Another sponsor, Bank of America, inserted a statement in the edition of Playbill distributed during Sunday night's Tony Awards in NY reading: "While Bank of America values the right to artistic expression, they do not condone this summer's interpretation of "Julius Caesar" and its depiction of political violence in a modern context".
Delta Air Lines announced via a series of tweets that it would be pulling its sponsorship of The Public Theater "effective immediately" because the company put on a production of "Julius Caesar" in which the central character mirrors President Donald Trump - until he is stabbed falling on stage with a blood-covered chest.
The Public Theater's artistic director, Oskar Eustis, said on the organization's website that the production, which he reminds people does not include any new lines, is about "how fragile democracy is", warning it can be "swept away in no time at all".
Only in this version, the man playing Caesar is wearing a suit, a red tie, and has blonde hair, which has led some to believe that the intent was to show a theatrical version of Trump being assassinated on stage.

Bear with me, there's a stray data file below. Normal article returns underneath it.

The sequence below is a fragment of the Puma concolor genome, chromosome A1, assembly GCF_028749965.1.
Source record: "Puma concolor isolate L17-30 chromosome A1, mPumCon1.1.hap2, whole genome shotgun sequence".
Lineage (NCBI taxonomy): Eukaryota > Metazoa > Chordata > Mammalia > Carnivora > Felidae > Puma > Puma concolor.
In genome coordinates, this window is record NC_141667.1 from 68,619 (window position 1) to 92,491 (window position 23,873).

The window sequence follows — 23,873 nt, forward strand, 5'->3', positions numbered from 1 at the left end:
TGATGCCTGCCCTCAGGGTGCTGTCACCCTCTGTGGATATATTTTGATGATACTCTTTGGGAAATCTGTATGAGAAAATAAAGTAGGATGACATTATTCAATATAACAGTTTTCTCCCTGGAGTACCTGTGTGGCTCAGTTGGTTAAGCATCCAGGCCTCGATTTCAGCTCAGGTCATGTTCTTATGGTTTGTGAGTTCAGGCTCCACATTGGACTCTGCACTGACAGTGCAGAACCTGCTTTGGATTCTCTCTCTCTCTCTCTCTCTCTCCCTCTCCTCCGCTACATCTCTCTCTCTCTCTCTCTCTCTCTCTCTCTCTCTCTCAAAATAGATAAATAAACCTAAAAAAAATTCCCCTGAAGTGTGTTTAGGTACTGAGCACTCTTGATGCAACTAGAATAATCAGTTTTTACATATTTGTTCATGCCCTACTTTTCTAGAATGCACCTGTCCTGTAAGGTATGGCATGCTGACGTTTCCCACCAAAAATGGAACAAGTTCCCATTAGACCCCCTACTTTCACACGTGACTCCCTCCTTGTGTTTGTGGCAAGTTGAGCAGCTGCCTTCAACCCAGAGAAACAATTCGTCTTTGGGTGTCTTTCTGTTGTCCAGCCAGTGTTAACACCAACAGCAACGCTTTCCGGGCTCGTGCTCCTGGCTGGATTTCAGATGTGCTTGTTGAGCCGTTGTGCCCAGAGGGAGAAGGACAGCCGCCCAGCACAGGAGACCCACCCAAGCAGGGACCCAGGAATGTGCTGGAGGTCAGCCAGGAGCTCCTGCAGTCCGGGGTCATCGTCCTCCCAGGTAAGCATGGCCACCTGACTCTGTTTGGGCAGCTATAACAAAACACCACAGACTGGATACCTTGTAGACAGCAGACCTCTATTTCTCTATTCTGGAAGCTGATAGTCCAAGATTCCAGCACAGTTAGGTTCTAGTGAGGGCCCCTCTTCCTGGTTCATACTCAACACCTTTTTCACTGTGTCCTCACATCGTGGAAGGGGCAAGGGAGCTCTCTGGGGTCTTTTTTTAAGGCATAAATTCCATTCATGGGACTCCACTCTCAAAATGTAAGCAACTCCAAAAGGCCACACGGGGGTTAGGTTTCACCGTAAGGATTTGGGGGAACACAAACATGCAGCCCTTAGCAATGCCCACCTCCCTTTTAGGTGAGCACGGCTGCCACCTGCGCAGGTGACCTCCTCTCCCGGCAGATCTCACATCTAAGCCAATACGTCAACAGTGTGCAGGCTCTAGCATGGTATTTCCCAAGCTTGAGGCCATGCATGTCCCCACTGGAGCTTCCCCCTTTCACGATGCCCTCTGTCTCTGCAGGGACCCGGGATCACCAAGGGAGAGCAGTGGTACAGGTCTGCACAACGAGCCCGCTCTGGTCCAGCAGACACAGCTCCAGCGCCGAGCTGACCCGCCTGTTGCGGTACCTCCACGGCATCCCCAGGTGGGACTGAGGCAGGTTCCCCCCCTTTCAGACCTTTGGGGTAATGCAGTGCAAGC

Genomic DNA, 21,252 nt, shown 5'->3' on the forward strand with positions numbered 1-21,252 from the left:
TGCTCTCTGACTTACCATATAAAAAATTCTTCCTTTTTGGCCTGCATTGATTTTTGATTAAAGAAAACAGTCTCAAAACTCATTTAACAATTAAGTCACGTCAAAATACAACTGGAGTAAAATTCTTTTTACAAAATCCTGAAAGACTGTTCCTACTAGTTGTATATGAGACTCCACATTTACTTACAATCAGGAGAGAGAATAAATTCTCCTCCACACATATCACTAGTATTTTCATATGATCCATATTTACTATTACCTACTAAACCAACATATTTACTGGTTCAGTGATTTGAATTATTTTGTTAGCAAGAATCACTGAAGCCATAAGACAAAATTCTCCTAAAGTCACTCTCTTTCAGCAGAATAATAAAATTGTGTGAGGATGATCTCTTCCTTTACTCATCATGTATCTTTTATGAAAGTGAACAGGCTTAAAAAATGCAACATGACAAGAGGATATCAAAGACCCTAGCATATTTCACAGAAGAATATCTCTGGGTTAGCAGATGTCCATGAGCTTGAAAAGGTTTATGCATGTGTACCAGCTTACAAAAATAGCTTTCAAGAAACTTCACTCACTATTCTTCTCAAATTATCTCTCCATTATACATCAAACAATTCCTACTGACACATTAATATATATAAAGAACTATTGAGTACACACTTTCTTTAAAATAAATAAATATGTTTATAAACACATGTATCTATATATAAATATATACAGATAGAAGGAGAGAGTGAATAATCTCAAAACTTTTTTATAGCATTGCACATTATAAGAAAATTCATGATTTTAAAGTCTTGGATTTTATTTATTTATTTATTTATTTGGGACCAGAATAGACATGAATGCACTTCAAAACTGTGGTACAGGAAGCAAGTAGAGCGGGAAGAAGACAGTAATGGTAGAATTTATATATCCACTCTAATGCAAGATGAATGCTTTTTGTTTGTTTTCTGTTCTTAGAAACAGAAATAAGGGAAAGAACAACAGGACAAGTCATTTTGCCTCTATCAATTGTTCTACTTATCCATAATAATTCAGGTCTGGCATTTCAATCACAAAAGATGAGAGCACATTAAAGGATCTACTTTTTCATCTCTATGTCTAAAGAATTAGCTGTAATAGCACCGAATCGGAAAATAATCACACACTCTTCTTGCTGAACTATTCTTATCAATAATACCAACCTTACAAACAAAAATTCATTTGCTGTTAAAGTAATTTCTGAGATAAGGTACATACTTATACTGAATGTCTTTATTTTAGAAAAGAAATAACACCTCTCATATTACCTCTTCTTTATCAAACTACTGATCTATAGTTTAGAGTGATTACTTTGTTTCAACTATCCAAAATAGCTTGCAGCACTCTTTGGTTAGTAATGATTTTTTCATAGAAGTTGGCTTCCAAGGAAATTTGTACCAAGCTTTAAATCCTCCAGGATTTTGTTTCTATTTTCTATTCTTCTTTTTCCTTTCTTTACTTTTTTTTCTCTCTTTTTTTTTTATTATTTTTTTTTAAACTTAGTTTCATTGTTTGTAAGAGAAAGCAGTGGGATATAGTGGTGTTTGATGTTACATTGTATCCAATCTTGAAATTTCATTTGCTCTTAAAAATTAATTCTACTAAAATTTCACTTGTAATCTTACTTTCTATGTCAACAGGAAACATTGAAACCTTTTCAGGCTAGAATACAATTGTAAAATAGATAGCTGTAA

Shakespeare's play deals with the historic event of Julius Caesar's assassination in 44BC. One attendee recently told Mediaite that the character's resemblance to Trump made the assassination scene particularly "shocking and distasteful".
The play, which has been in previews at New York's Delacorte Theater in Central Park and officially opens on Monday, is a contemporary take on the Shakespearean masterpiece.
Both Delta Air Lines and Bank of America have ended their sponsorship of the production, which Delta said had "crossed the line on the standards of good taste".
Messages seeking comment from The Public Theater weren't immediately returned.
However, Green says that the production may leave some theatergoers, including those "who loathe Mr. Trump", to wonder if it has "gone too far".
"Shakespeare's play, and our production, make the opposite point: those who attempt to defend democracy by undemocratic methods pay a bad price and destroy their republic". The theater, which has performed Shakespeare in the Park for almost 60 years, according to its website, decided that 2017 would be an opportune time to perform Julius Caesar, with President Trump in the title role.
After Delta and Bank of America pulled their support for the play, some social media users pushed back. Prior to the corporate withdrawals, the businessman-turned-political mouthpiece tweeted his disapproval of the show. "Serious question, when does 'art" become political speech & does that change things?"